Editor's note: Sound bites of Dr. Ken Weeks speaking to this topic are available for media. Download 720p version here. Download SD version here. Accompanying b-roll is available here.
Believe it or not, suffering from a broken heart is a real condition.
Broken heart syndrome is a temporary heart condition that's often brought on by stressful situations. The National Institutes of Health says extreme stress can cause the condition, which can lead to heart muscle failure mimicking a heart attack. The medical condition is called takotsubo cardiomyopathy, apical ballooning syndrome or stress cardiomyopathy.
“Broken heart syndrome is stress induced. It can be brought on by fright, grief, a sudden accident. Frequently, it happens after an aneurysm in the brain where it protects itself with adrenaline.” said Dr. Ken Weeks, a cardiologist at Novant Health Presbyterian Medical Center in Charlotte, North Carolina. “We all have stress. Under severe and sudden stress, our adrenal glands will release a rush of adrenaline into the blood stream that causes the heart to speed up and work harder and causes a heart attack.”
While the failure of the heart muscle with broken heart syndrome is severe, it is of short duration, and the heart muscle soon returns to normal working function.
“It presents like any other heart attack, except that the heart muscle will assume a very unusual shape that looks like a vessel used to catch squid and octopus in Japan, known as a takotsubo in Japanese,” Weeks said.
Following an episode, most people will be able to go home after two to three days in the hospital, Weeks said. They will be treated with beta blockers, a class of drugs that block adrenaline to help prevent another attack.
Broken heart syndrome isn’t common, but some people appear to be more vulnerable to it. In fact, Weeks said he sees only four to six cases a year. Disproportionately, it strikes women who are often in their early 50s, he said. Many patients are overweight, have diabetes and high blood pressure as well.
The syndrome wasn’t identified until the mid-80s, and Weeks believes that improvements in imaging equipment have allowed cardiologists to see the changes in the heart muscle that are a hallmark of broken heart syndrome.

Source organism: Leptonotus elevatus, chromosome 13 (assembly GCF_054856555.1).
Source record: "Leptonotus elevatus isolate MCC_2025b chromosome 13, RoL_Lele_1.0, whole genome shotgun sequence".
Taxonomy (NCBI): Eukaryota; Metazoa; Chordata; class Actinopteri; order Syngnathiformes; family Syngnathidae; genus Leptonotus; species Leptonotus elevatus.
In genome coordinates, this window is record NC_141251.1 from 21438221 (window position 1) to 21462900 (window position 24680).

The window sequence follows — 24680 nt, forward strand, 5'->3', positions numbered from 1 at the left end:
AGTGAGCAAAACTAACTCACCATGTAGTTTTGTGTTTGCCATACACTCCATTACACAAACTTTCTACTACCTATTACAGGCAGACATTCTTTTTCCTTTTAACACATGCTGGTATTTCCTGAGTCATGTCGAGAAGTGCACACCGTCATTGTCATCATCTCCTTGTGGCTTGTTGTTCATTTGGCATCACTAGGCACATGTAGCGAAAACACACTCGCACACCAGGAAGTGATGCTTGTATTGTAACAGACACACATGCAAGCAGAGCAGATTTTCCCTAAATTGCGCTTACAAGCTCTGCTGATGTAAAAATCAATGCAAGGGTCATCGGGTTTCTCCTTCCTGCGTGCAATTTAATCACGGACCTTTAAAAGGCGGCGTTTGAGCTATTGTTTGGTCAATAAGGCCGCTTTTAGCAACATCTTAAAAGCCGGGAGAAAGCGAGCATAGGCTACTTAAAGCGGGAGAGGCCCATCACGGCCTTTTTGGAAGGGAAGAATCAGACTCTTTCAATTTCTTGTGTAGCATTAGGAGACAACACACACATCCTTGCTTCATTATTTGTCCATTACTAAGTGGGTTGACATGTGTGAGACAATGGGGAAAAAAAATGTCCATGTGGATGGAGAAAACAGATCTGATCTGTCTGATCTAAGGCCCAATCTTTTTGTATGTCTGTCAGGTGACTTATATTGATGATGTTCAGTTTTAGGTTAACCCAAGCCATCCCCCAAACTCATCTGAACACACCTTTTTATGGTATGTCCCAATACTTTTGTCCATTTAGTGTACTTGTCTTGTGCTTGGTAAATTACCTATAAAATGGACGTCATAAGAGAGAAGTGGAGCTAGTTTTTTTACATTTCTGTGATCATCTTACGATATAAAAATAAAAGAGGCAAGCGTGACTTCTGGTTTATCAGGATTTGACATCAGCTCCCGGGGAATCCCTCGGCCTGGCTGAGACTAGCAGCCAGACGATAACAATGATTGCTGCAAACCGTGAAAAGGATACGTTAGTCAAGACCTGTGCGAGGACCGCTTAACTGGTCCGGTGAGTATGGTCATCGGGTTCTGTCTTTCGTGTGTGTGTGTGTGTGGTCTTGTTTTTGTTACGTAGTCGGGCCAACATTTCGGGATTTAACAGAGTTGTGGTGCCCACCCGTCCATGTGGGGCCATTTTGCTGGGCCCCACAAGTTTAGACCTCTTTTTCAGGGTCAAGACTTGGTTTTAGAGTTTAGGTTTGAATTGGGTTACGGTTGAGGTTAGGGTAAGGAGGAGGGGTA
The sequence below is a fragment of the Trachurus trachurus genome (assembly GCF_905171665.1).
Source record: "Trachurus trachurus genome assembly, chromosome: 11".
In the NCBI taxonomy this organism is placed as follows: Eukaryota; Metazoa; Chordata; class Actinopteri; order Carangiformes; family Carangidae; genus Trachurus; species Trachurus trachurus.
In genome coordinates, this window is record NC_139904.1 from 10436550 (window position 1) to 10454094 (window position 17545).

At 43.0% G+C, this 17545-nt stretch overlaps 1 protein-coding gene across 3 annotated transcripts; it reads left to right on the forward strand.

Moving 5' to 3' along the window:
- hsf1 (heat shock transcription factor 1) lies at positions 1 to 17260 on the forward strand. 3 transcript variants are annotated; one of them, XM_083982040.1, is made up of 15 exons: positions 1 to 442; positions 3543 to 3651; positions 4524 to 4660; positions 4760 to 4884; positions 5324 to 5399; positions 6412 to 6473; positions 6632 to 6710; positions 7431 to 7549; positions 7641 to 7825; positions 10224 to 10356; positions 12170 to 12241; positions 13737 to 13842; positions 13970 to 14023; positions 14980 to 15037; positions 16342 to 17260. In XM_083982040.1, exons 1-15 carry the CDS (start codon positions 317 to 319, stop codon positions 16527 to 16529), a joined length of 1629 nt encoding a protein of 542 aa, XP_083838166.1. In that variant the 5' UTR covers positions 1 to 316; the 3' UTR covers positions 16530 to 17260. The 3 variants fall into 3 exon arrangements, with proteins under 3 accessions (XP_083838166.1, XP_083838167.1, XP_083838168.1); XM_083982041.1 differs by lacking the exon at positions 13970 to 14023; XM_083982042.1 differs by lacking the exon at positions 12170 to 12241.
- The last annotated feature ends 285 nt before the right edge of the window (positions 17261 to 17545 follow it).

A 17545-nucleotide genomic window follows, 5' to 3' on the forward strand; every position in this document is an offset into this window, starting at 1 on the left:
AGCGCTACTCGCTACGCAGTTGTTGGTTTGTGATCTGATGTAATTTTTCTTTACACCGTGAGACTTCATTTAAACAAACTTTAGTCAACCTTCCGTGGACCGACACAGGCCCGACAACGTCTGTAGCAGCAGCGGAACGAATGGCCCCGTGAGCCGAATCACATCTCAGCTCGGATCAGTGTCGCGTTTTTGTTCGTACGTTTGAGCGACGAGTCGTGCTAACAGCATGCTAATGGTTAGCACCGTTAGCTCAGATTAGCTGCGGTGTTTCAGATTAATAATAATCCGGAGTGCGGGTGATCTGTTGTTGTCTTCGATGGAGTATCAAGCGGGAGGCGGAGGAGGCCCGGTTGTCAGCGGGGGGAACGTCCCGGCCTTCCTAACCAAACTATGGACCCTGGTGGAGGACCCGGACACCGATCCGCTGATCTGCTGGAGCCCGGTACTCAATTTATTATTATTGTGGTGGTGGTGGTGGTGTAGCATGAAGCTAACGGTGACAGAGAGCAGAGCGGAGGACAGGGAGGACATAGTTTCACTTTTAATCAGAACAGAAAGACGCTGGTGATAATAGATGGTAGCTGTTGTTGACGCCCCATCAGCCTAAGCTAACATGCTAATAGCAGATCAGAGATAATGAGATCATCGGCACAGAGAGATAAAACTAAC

Broken heart versus a heart attack
“A routine heart attack presents as chest pain, shortness of breath, aching in the arm, sweating. It frequently is related to stress as well, but it is usually caused by a blocked artery.” Weeks said. “The symptoms are similar with broken heart syndrome, but the heart muscle is being damaged particularly badly in the front wall, and it makes a bulge that can be seen with imaging.”
Most heart attacks are caused by blockages in the coronary arteries when clots and blockages in the arteries prevent blood from reaching the heart. When the blood supply to the heart is blocked for a period of time, heart muscle cells will die leaving a heart with permanent damage.
With broken heart syndrome, most people will not have blocked arteries and their heart cells will be “stunned” by elevated stress hormones but not permanently damaged.
“An echocardiogram a few days later will show that the heart attack resolved completely with no evidence that it even occurred,” Weeks said. “It is really peculiar.”
However, since the symptoms are similar, it is imperative that you call 911 if you are experiencing chest pain, shortness of breath and other symptoms related to heart attack. Testing at the emergency department will determine the cause of the attack. Responding quickly can save your life and spare damage to your heart in the case of a heart attack.
Weeks said, when you get to the hospital, be sure to tell emergency personnel if you have experienced extreme stress. The information might help them know what type of event you are having.
A broken heart survivor
In January 2013, Robin Walsh experienced all the classic symptoms of a heart attack. “I felt an overwhelming pressure on my chest, my left arm was throbbing,” said the 58-year-old Monroe, North Carolina, woman.
She called 911 and took a baby aspirin while she waited for medics to arrive. After arriving at Novant Health Presbyterian Medical Center, she was evaluated by cardiologist Dr. Jerome Williams who used imaging to detect that Walsh had broken heart syndrome. He asked Walsh about the stressors in her life.
Walsh said she had been experiencing stress for years. As a result of a car accident involving a Mack truck, she had broken her neck and developed traumatic brain injury. The accident left her “nonfunctional,” she said, to the extent that she couldn’t remember several years of her life.
During that time, Walsh was unable to work and, as a single mother of a high school-age son, was feeling a huge financial burden.
Following her diagnosis of broken heart syndrome, Walsh said she has changed her lifestyle to better manage her stress. “I sold everything, got a roommate and now work part-time as a home health assistant,” she said. “I just don’t feel as burdened.”
Walsh wanted to share her story to help raise awareness about the effects of stress on your heart.